As autumn turns to winter, so problems with condensation in UK homes start to rise. Having spent the drier summer months with our windows open and a gentle breeze blowing through our property, it’s little wonder that dampness and condensation was seldom a problem. Now, as winter sets in, condensation control becomes an important consideration, without which our homes can become damp and unpleasant to live in.
Condensation Control 101: The Bathroom
One common source of condensation problems in the home stems from the bathroom. The steam produced by all that showering and bathing, which escapes out of the window in the warmer months, suddenly has no place to go in the winter. Those closed windows block the exit of the steam, increasing the chance of it travelling through your home and then condensing on windows and walls.
Controlling this steam is therefore an essential part of condensation control in the home. The simplest strategies for eliminating bathroom damp are:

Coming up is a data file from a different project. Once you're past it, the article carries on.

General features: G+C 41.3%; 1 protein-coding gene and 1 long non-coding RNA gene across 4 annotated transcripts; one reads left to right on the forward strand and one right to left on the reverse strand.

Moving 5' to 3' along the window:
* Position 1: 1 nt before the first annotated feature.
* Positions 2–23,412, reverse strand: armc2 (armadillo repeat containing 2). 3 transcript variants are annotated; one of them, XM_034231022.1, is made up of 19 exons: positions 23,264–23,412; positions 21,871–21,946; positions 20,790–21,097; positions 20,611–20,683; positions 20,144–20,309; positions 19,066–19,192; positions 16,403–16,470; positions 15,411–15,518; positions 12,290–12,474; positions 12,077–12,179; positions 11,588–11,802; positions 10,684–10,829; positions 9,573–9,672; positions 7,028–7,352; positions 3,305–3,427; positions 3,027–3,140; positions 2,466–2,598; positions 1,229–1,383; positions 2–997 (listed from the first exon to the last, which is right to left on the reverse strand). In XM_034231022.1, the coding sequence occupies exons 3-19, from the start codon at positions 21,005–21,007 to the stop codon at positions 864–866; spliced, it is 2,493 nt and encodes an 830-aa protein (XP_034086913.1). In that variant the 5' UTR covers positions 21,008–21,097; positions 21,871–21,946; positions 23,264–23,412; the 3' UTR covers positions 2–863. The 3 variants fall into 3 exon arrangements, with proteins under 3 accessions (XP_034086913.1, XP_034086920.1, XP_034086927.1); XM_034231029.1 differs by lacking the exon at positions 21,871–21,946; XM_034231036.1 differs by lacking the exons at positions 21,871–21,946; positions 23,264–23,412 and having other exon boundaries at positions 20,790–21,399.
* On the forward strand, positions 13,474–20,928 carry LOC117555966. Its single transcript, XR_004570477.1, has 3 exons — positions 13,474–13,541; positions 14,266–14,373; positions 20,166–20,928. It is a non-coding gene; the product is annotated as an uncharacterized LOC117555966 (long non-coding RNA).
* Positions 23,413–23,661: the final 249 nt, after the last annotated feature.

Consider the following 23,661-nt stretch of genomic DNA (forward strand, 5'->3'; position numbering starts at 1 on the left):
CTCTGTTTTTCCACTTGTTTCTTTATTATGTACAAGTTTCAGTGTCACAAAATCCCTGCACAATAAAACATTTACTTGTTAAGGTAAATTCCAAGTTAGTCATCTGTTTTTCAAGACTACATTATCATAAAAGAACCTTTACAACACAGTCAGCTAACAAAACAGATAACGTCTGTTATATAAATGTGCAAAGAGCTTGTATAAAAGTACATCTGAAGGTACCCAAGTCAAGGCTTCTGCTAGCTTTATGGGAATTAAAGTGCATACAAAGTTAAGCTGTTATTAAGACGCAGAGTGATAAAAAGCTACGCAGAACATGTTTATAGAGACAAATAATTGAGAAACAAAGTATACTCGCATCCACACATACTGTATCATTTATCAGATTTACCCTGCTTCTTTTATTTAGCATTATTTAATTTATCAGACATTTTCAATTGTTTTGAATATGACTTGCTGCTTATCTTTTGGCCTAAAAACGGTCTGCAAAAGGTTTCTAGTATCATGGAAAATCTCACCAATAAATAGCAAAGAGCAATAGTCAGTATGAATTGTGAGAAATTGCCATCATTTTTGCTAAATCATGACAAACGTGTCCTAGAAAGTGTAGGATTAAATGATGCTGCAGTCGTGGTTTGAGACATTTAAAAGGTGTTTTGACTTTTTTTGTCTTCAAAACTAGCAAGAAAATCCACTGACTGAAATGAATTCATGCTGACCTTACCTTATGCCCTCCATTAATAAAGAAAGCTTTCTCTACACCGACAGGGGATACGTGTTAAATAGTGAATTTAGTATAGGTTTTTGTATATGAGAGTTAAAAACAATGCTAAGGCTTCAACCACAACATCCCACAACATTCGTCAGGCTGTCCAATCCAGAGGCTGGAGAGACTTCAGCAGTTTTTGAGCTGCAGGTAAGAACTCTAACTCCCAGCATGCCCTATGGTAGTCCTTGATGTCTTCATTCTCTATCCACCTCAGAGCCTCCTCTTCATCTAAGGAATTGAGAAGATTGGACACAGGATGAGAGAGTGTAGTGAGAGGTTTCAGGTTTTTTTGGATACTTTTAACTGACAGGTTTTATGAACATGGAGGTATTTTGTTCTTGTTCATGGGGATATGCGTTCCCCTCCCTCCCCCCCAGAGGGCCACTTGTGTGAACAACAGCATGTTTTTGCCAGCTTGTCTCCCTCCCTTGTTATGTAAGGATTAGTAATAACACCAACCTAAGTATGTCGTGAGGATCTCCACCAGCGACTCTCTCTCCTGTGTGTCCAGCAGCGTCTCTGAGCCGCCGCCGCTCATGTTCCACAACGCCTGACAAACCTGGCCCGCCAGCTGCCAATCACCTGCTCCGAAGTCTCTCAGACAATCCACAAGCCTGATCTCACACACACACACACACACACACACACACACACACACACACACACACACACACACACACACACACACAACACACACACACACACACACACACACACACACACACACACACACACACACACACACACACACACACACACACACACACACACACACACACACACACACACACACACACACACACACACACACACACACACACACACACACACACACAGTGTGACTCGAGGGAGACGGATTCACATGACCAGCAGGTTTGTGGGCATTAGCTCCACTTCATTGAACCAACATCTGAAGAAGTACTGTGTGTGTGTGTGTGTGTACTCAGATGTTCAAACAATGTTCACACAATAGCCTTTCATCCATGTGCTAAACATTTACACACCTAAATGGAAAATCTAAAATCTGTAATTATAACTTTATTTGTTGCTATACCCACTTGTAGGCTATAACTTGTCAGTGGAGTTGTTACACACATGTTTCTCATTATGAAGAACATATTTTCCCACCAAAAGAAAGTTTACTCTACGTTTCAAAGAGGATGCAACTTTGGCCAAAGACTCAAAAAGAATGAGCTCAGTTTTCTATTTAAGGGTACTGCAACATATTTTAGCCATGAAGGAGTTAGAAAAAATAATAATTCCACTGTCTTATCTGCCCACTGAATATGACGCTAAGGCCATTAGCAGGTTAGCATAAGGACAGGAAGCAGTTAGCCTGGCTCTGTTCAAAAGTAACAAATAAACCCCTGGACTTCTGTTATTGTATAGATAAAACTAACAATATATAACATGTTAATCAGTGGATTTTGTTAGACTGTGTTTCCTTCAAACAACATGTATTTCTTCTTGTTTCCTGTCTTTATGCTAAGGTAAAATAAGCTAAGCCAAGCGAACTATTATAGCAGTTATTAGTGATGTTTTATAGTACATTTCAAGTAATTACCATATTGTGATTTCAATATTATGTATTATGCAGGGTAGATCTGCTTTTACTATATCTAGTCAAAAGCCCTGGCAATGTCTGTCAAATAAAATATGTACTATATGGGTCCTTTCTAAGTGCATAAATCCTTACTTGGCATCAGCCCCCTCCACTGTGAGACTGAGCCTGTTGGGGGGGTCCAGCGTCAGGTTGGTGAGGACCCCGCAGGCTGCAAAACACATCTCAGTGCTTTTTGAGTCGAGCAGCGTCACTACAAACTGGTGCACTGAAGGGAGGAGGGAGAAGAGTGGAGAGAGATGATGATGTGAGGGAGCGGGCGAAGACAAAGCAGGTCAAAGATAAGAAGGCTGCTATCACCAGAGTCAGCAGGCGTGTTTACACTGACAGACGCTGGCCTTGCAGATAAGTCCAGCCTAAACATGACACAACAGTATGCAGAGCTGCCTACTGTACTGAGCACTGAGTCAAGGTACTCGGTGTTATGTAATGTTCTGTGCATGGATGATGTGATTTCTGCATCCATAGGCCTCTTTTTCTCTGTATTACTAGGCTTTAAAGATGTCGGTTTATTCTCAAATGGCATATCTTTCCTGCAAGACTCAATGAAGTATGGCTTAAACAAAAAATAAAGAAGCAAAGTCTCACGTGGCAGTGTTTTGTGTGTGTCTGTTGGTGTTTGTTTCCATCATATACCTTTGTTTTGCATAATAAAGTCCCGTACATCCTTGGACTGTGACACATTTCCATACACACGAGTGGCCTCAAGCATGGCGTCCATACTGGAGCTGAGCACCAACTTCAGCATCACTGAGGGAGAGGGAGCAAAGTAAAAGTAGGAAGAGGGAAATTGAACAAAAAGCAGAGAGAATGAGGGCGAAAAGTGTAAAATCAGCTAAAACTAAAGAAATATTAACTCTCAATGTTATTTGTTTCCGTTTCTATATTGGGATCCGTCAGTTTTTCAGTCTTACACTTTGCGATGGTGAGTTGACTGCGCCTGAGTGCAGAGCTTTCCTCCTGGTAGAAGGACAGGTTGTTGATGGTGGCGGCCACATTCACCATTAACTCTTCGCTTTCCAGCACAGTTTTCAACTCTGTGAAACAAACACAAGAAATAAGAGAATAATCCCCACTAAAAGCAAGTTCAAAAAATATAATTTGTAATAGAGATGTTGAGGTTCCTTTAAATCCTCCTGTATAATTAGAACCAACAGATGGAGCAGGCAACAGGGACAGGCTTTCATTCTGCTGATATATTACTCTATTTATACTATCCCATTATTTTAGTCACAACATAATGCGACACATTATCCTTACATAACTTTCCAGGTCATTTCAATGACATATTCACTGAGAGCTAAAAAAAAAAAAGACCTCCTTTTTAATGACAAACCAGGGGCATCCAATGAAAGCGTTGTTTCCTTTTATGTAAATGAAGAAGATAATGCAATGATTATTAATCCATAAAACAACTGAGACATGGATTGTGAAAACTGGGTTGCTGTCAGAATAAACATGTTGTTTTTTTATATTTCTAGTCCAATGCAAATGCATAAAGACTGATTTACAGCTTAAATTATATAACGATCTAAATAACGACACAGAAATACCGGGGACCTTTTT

- Open your bathroom windows, ideally during bathing, but at least shortly afterwards
- Keep the bathroom door closed during and soon after bathing. This will at least retain the moist air in the bathroom rather than letting it travel through your home.
- Install an extractor fan in order to draw moist air outside even when the bathroom windows are closed.
Condensation Control 101: The Kitchen
The kitchen is another common source of condensation problems, caused through cooking. After all, a pan of boiling pasta, for example, will put a lot of steam into the atmosphere; steam that will almost certainly condense some time later, leading to dampness and condensation problems.